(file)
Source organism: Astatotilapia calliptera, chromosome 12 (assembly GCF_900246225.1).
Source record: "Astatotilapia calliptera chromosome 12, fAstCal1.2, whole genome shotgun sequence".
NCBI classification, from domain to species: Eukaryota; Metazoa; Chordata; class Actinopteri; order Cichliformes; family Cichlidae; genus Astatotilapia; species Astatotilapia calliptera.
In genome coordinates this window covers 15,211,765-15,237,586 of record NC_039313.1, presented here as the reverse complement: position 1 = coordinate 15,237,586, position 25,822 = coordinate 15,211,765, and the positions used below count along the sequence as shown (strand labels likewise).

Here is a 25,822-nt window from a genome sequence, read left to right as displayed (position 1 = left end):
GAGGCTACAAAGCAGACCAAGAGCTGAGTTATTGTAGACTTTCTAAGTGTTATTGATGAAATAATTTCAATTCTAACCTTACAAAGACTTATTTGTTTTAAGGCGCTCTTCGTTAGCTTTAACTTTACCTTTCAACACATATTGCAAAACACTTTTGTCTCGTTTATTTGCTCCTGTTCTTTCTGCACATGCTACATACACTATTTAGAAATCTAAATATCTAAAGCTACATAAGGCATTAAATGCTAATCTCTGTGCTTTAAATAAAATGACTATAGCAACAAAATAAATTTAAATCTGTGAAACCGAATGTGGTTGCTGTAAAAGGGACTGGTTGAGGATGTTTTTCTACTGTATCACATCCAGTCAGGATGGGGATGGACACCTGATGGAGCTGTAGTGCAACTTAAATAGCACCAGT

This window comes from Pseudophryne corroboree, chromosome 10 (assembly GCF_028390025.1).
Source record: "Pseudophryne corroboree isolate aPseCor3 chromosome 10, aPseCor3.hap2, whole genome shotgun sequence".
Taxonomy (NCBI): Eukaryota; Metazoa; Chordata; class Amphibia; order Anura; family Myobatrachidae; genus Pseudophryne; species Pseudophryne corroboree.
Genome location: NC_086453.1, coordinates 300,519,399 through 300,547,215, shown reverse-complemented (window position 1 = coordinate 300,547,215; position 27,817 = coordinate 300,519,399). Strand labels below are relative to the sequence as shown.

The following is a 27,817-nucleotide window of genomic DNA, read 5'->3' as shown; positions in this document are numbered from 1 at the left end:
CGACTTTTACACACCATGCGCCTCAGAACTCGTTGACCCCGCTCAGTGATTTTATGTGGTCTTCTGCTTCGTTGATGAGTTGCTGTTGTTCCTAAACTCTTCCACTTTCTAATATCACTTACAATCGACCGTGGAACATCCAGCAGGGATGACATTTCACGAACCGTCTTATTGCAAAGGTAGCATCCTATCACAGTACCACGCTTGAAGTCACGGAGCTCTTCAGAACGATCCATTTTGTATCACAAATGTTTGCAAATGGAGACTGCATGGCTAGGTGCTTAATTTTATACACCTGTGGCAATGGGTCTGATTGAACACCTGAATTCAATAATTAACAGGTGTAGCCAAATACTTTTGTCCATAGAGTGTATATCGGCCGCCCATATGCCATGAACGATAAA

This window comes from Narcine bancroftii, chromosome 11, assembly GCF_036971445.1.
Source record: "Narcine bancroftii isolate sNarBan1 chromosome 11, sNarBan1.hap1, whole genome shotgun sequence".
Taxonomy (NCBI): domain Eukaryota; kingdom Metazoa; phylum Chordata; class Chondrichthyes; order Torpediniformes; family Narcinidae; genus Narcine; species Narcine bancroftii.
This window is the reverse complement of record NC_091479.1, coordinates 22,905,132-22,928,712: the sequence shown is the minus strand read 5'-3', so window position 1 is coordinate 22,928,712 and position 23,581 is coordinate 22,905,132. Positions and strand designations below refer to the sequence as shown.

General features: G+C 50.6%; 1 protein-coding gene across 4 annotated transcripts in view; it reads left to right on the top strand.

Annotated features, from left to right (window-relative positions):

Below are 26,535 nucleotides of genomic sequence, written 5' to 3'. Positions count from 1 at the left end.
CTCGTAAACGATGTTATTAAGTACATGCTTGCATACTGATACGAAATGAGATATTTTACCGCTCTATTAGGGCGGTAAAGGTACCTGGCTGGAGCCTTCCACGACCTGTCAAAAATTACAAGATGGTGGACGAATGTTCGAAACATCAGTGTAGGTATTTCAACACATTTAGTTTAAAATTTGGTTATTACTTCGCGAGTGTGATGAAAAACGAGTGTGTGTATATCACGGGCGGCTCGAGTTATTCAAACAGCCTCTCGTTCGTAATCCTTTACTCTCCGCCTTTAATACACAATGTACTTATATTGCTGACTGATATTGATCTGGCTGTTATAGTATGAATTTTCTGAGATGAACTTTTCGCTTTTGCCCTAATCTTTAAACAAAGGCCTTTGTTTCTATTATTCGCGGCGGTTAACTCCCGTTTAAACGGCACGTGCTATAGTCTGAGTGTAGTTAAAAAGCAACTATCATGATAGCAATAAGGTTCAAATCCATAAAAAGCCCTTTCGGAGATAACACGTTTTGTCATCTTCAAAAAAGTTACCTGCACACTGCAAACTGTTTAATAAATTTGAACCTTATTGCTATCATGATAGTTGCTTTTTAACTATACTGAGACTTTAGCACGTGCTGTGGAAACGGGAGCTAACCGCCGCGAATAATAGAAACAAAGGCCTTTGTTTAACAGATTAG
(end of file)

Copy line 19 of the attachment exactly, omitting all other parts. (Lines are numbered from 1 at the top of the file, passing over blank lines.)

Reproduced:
Below are 26,535 nucleotides of genomic sequence, written 5' to 3'. Positions count from 1 at the left end.